LUBBOCK, Texas -- Nearly all cows in the US herd were born after federal feed bans were enacted in 1997 to protect against mad cow disease, according to estimates from industry groups.
The National Cattlemen's Beef Association estimated 97 percent of the 96 million head of cattle in the country have never eaten food tainted with animal parts.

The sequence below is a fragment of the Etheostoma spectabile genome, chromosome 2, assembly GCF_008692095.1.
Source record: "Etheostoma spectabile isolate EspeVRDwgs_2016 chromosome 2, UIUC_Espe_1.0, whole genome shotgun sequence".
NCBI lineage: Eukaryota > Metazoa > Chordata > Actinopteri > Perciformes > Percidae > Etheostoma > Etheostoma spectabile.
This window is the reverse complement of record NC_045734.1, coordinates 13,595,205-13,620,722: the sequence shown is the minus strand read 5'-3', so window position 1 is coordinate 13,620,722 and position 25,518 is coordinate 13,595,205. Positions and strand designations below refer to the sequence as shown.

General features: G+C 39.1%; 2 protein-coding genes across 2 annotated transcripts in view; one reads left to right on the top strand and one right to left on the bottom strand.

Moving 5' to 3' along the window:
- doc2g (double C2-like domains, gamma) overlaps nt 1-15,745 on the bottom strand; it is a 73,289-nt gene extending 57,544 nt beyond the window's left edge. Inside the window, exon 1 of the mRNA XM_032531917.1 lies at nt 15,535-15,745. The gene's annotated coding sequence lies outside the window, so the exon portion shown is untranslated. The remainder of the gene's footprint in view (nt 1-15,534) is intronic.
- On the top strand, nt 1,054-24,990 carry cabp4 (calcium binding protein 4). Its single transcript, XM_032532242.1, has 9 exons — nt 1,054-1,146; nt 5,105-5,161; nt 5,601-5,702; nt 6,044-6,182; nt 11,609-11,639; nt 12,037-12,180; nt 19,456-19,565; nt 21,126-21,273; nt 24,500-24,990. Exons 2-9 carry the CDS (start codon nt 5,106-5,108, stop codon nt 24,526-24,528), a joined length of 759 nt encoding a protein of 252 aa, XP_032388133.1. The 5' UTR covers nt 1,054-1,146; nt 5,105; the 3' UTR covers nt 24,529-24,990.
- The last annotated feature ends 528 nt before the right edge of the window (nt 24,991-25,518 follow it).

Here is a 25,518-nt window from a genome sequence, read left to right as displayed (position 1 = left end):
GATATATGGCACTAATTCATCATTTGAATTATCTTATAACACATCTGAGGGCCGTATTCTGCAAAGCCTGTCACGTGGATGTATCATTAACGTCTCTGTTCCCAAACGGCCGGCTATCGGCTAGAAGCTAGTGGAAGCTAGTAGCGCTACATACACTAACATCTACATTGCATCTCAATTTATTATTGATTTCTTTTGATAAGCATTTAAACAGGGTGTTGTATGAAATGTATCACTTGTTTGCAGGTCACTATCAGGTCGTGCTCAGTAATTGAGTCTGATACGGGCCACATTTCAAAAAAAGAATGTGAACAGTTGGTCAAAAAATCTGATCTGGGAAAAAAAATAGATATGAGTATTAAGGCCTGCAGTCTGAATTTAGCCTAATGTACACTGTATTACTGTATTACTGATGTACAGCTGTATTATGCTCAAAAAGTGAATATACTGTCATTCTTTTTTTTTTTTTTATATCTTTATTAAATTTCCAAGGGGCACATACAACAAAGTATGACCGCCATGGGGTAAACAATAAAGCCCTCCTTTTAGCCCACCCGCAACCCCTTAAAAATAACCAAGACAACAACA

Industry officials said the estimate -- coupled with the fact that only older cows typically get infected -- show that the 12-year-old Texas cow found to have mad cow this week was an anomaly and the risk of the disease is on the decline.
Eating brain and other nervous system tissue of an animal with mad cow is the only way the disease is known to spread.
While the few animals that were born before the ban and are still alive may have eaten tainted food, industry officials said their age alone is an added safeguard for the food supply.
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